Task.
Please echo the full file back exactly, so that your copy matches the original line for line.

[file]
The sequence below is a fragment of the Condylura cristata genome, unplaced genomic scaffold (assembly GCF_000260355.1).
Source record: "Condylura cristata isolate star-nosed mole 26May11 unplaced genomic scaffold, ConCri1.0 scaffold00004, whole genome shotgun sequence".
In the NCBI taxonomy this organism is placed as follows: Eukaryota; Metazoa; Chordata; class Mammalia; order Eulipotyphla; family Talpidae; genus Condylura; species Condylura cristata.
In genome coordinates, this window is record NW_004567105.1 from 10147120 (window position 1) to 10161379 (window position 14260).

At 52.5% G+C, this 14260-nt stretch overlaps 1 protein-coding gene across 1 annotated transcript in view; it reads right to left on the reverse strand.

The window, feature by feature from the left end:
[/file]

The sequence below is a fragment of the Condylura cristata genome, unplaced genomic scaffold (assembly GCF_000260355.1).
Source record: "Condylura cristata isolate star-nosed mole 26May11 unplaced genomic scaffold, ConCri1.0 scaffold00004, whole genome shotgun sequence".
In the NCBI taxonomy this organism is placed as follows: Eukaryota; Metazoa; Chordata; class Mammalia; order Eulipotyphla; family Talpidae; genus Condylura; species Condylura cristata.
In genome coordinates, this window is record NW_004567105.1 from 10147120 (window position 1) to 10161379 (window position 14260).

At 52.5% G+C, this 14260-nt stretch overlaps 1 protein-coding gene across 1 annotated transcript in view; it reads right to left on the reverse strand.

The window, feature by feature from the left end: